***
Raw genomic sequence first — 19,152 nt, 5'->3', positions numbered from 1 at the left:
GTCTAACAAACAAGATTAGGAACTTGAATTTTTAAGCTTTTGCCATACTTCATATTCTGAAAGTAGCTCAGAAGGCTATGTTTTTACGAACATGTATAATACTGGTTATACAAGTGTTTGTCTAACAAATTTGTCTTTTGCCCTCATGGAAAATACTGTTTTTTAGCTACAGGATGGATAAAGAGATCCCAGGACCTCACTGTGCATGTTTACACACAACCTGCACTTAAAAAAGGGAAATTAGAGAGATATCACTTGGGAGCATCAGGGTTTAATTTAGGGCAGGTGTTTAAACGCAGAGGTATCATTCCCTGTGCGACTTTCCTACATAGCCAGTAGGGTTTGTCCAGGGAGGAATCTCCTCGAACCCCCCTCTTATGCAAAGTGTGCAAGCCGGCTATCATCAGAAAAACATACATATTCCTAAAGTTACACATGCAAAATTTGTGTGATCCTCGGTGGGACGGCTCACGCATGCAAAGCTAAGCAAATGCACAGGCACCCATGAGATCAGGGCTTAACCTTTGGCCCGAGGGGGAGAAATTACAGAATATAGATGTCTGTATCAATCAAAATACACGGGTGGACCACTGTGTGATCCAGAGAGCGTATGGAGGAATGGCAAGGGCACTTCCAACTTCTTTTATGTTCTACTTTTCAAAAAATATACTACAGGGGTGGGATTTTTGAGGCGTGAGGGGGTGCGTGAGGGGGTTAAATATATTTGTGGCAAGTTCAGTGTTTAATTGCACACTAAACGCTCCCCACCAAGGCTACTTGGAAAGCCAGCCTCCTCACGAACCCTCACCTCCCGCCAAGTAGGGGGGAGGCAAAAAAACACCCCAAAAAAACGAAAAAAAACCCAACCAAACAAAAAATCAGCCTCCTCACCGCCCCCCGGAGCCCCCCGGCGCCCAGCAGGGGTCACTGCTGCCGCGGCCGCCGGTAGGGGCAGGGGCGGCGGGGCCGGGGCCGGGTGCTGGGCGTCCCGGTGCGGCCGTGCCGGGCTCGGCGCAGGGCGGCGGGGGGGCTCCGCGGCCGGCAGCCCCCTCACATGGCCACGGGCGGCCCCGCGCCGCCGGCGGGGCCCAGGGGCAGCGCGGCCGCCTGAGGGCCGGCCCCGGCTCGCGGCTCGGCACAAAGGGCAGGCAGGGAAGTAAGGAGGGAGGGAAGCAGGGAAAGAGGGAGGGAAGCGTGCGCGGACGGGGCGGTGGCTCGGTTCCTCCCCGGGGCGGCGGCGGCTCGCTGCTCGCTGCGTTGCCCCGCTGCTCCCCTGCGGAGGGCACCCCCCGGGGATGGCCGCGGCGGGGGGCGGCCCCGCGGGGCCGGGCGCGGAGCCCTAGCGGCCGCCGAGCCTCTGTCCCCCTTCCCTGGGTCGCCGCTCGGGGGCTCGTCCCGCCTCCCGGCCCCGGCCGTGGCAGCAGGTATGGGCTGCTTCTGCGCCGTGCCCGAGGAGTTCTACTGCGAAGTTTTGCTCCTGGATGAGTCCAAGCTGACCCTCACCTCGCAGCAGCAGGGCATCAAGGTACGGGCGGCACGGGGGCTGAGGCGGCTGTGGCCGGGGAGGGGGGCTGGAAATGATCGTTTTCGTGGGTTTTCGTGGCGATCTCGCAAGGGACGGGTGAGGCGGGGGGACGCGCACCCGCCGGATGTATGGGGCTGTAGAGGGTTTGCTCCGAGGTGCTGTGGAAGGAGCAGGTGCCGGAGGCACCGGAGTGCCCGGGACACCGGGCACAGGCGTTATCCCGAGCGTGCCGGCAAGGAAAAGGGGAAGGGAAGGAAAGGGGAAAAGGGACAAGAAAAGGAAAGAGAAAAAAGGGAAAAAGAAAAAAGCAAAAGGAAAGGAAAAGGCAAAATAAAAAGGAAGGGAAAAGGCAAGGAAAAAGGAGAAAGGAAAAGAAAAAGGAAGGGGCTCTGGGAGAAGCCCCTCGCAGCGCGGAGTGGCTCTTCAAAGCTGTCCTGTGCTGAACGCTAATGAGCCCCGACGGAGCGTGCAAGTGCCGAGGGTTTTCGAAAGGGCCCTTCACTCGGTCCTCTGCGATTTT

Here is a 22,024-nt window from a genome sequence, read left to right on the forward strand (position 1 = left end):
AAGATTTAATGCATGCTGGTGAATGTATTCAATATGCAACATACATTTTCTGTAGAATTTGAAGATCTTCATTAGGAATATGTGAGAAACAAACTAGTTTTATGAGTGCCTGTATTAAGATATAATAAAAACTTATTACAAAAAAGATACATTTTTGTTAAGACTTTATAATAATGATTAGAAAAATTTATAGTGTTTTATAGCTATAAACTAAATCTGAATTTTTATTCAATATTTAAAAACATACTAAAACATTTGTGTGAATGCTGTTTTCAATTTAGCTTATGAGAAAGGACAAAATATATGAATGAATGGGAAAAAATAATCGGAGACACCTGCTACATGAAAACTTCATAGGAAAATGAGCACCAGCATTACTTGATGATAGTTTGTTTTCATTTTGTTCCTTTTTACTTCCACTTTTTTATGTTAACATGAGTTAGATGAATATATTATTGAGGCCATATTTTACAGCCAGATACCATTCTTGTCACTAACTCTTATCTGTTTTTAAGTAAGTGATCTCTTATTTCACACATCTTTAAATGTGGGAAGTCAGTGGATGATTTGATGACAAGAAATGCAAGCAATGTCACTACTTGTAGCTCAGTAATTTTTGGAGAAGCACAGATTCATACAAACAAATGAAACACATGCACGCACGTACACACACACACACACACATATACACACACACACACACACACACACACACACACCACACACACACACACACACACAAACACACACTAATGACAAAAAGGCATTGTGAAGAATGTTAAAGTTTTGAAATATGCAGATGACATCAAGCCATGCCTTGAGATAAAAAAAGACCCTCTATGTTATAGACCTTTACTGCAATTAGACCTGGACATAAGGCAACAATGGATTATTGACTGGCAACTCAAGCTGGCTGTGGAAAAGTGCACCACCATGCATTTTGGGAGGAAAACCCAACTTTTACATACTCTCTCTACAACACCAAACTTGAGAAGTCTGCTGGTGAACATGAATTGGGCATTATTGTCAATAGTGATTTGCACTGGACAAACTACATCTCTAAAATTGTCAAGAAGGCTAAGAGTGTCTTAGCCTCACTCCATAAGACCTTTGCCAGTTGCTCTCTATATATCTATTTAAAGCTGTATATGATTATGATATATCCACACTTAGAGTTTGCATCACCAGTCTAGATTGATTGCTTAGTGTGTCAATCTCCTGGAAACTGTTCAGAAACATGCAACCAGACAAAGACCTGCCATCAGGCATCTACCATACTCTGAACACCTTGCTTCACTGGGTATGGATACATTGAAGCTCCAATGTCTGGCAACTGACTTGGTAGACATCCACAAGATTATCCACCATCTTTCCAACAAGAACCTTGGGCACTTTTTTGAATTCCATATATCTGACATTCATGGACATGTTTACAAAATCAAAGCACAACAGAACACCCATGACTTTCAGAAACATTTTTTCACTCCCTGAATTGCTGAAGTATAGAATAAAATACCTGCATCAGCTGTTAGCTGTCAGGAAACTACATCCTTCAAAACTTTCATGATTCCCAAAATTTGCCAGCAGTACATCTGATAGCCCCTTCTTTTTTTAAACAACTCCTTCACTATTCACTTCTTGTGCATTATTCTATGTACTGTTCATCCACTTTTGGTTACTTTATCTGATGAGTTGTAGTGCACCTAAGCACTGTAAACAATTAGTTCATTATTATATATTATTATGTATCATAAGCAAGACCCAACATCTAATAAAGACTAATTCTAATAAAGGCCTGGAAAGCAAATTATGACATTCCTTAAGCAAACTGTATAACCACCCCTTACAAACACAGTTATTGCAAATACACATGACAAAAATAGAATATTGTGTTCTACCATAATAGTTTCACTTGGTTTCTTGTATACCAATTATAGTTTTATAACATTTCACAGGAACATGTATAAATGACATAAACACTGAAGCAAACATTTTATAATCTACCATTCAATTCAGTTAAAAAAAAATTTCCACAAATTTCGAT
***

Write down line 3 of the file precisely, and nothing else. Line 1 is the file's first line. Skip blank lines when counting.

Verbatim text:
Here is a 22,024-nt window from a genome sequence, read left to right on the forward strand (position 1 = left end):